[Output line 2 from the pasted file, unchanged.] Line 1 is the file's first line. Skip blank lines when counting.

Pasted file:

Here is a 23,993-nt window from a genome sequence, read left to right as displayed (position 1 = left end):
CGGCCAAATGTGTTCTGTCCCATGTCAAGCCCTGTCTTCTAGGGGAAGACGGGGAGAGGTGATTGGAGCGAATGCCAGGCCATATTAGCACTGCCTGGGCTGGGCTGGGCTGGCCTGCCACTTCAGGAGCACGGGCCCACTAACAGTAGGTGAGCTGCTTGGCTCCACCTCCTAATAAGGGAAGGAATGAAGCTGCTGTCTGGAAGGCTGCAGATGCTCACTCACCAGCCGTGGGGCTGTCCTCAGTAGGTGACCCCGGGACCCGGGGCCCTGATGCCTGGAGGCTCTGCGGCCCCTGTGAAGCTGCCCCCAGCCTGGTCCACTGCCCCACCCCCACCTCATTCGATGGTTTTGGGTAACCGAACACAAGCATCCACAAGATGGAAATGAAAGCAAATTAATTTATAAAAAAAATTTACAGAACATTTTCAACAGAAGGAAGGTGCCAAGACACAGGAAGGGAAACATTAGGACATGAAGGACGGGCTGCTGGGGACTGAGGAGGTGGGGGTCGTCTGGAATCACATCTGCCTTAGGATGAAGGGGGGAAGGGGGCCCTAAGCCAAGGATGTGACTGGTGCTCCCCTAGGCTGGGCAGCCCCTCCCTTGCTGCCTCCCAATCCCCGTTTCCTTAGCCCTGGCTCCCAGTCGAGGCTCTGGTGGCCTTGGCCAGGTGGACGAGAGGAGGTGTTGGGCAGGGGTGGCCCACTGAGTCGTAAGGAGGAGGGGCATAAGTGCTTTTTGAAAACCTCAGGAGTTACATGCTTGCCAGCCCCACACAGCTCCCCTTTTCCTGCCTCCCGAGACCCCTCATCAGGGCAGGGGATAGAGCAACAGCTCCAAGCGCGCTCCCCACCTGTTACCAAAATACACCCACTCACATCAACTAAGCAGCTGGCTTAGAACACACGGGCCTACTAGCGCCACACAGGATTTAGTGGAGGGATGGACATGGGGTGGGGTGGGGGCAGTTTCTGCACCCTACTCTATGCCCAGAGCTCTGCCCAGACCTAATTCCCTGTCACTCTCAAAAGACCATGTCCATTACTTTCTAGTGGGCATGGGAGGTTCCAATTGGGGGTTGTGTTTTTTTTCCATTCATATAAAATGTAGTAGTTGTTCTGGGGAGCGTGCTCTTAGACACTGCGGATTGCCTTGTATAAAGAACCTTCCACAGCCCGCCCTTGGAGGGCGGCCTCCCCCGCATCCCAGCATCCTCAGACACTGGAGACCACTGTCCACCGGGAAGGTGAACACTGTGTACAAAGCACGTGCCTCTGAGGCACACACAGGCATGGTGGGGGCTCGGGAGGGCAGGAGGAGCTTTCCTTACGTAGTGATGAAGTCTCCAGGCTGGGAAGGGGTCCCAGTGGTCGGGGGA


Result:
CGGCCAAATGTGTTCTGTCCCATGTCAAGCCCTGTCTTCTAGGGGAAGACGGGGAGAGGTGATTGGAGCGAATGCCAGGCCATATTAGCACTGCCTGGGCTGGGCTGGGCTGGCCTGCCACTTCAGGAGCACGGGCCCACTAACAGTAGGTGAGCTGCTTGGCTCCACCTCCTAATAAGGGAAGGAATGAAGCTGCTGTCTGGAAGGCTGCAGATGCTCACTCACCAGCCGTGGGGCTGTCCTCAGTAGGTGACCCCGGGACCCGGGGCCCTGATGCCTGGAGGCTCTGCGGCCCCTGTGAAGCTGCCCCCAGCCTGGTCCACTGCCCCACCCCCACCTCATTCGATGGTTTTGGGTAACCGAACACAAGCATCCACAAGATGGAAATGAAAGCAAATTAATTTATAAAAAAAATTTACAGAACATTTTCAACAGAAGGAAGGTGCCAAGACACAGGAAGGGAAACATTAGGACATGAAGGACGGGCTGCTGGGGACTGAGGAGGTGGGGGTCGTCTGGAATCACATCTGCCTTAGGATGAAGGGGGGAAGGGGGCCCTAAGCCAAGGATGTGACTGGTGCTCCCCTAGGCTGGGCAGCCCCTCCCTTGCTGCCTCCCAATCCCCGTTTCCTTAGCCCTGGCTCCCAGTCGAGGCTCTGGTGGCCTTGGCCAGGTGGACGAGAGGAGGTGTTGGGCAGGGGTGGCCCACTGAGTCGTAAGGAGGAGGGGCATAAGTGCTTTTTGAAAACCTCAGGAGTTACATGCTTGCCAGCCCCACACAGCTCCCCTTTTCCTGCCTCCCGAGACCCCTCATCAGGGCAGGGGATAGAGCAACAGCTCCAAGCGCGCTCCCCACCTGTTACCAAAATACACCCACTCACATCAACTAAGCAGCTGGCTTAGAACACACGGGCCTACTAGCGCCACACAGGATTTAGTGGAGGGATGGACATGGGGTGGGGTGGGGGCAGTTTCTGCACCCTACTCTATGCCCAGAGCTCTGCCCAGACCTAATTCCCTGTCACTCTCAAAAGACCATGTCCATTACTTTCTAGTGGGCATGGGAGGTTCCAATTGGGGGTTGTGTTTTTTTTCCATTCATATAAAATGTAGTAGTTGTTCTGGGGAGCGTGCTCTTAGACACTGCGGATTGCCTTGTATAAAGAACCTTCCACAGCCCGCCCTTGGAGGGCGGCCTCCCCCGCATCCCAGCATCCTCAGACACTGGAGACCACTGTCCACCGGGAAGGTGAACACTGTGTACAAAGCACGTGCCTCTGAGGCACACACAGGCATGGTGGGGGCTCGGGAGGGCAGGAGGAGCTTTCCTTACGTAGTGATGAAGTCTCCAGGCTGGGAAGGGGTCCCAGTGGTCGGGGGA